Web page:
Born in Iowa, Marion Burton liked to tell student audiences that he had earned his right to an education by selling newspapers on the streets of Minneapolis. He graduated from Carleton College in Northfield and subsequently received a bachelor’s degree in divinity and a Ph.D. from Yale. He also served as a pastor of a Congregational church in Brooklyn, New York. Burton was president of Smith College when he was persuaded to return to Minnesota in the summer of 1917.
World War I was still raging when Burton was formally installed as the University’s fourth president. As a result, an elaborate celebration was deemed inappropriate. Instead, the inauguration was combined with a celebration of the 50 years since the reconstituted University had been reopened in 1868. (It had closed down during the Civil War.) Burton’s inaugural address was four sentences long—not only the shortest acceptance speech in University history, but arguably among the shortest in U.S. history. In addition to his administrative duties, his lectures on the Bible drew overflow crowds to the Armory.
One of the most important issues Burton faced related to alleged pro-German sympathies of several faculty members. This was a period before there was protection for academic freedom. In the fall of 1917, a time of strong anti-German sentiments, William Schaper, a faculty member in political science, was dismissed by the regents. Two other faculty members were questioned, but their appointments were not terminated. Twenty years later, the dismissal was rescinded and the regents apologized to Schaper. This controversy was one of the major factors leading to the establishment of the University Tenure Code, adopted in 1945.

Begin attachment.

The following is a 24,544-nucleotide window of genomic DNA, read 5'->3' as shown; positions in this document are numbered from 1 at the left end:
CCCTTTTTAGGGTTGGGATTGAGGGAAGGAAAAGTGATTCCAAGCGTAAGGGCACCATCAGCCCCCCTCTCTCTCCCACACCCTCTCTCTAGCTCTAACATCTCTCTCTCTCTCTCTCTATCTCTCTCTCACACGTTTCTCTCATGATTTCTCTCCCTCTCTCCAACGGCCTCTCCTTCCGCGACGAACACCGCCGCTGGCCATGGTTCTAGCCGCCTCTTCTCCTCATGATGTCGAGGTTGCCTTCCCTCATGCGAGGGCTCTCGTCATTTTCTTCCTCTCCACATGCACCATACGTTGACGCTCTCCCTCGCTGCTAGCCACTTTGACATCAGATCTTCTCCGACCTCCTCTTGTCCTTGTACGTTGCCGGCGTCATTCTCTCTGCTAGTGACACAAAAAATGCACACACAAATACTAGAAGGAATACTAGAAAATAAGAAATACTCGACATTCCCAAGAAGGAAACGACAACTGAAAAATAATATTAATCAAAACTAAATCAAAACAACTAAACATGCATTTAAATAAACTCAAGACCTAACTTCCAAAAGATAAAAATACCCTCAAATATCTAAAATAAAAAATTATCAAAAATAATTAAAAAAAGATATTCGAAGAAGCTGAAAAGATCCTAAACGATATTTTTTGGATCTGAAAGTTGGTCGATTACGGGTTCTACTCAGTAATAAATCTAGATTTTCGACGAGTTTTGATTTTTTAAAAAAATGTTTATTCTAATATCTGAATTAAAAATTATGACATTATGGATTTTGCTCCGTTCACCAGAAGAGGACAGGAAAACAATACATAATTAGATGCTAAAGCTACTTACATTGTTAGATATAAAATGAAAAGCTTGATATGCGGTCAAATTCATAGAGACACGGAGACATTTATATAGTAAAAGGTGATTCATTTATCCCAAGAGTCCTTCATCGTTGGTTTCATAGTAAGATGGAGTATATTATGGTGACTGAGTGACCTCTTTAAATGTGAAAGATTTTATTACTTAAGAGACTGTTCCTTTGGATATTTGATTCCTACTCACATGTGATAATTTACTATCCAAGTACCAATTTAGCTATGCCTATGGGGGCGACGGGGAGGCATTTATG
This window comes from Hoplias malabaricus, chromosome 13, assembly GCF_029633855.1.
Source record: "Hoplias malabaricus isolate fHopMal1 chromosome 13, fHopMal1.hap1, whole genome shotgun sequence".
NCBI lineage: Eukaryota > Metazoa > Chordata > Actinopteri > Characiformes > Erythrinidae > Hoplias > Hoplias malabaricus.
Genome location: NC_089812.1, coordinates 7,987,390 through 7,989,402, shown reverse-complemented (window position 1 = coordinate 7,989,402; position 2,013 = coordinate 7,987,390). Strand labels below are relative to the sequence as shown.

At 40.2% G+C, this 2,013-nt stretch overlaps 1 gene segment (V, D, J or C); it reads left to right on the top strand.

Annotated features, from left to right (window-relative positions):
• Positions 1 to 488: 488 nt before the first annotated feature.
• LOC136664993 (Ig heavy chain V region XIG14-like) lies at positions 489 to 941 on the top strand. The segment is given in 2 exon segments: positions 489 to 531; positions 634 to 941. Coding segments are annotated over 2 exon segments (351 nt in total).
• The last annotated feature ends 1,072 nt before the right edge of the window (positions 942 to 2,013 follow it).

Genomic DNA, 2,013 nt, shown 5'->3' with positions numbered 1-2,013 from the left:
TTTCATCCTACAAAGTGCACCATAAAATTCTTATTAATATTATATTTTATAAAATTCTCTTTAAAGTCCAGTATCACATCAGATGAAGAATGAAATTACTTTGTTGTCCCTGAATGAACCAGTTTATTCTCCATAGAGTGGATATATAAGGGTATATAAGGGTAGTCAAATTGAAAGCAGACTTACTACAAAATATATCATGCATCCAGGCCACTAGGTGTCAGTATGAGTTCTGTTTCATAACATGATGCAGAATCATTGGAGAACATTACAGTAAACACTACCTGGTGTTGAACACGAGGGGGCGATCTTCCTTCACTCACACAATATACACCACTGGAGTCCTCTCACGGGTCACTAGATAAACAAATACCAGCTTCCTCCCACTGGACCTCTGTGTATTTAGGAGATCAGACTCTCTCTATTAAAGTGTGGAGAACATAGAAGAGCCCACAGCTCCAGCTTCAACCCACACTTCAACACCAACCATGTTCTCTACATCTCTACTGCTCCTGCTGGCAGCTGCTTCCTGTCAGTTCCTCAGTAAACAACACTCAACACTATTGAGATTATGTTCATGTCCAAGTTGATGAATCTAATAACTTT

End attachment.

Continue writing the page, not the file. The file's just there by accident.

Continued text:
A second challenge to the University was the operation of special training classes for the U.S. Army. With little time to prepare and no previous experience, the University’s best faith efforts fell far short of perfect. Unsystematic selection of candidates for training resulted in low completion rates and poor discipline. After the war, the University learned from these mistakes—faculty members in the psychology department developed a national reputation for basic research that shaped the field of vocational testing.
Burton had great success in persuading legislators to increase funding for both buildings and faculty salaries. “That man will cost the state of Minnesota millions of dollars,” one senator remarked. “Every time he comes down here and asks for anything, all the members of the legislature will tumble all over each other in their efforts to give him what he asks.” Indeed, the legislature provided more than $5 million for a 10-year campus construction plan, the largest facilities appropriation at that time, laying the groundwork for building the central mall on the Twin Cities campus. Burton, who left Minnesota before the buildings he fought for were completed, went on to become president of the University of Michigan, where he was also recognized as a successful advocate for infrastructure.
Sources: James Gray, The University of Minnesota: 1851–1951 (Minneapolis: University of Minnesota Press, 1951), 243-259, and Alumni Weekly (June 24, 1918).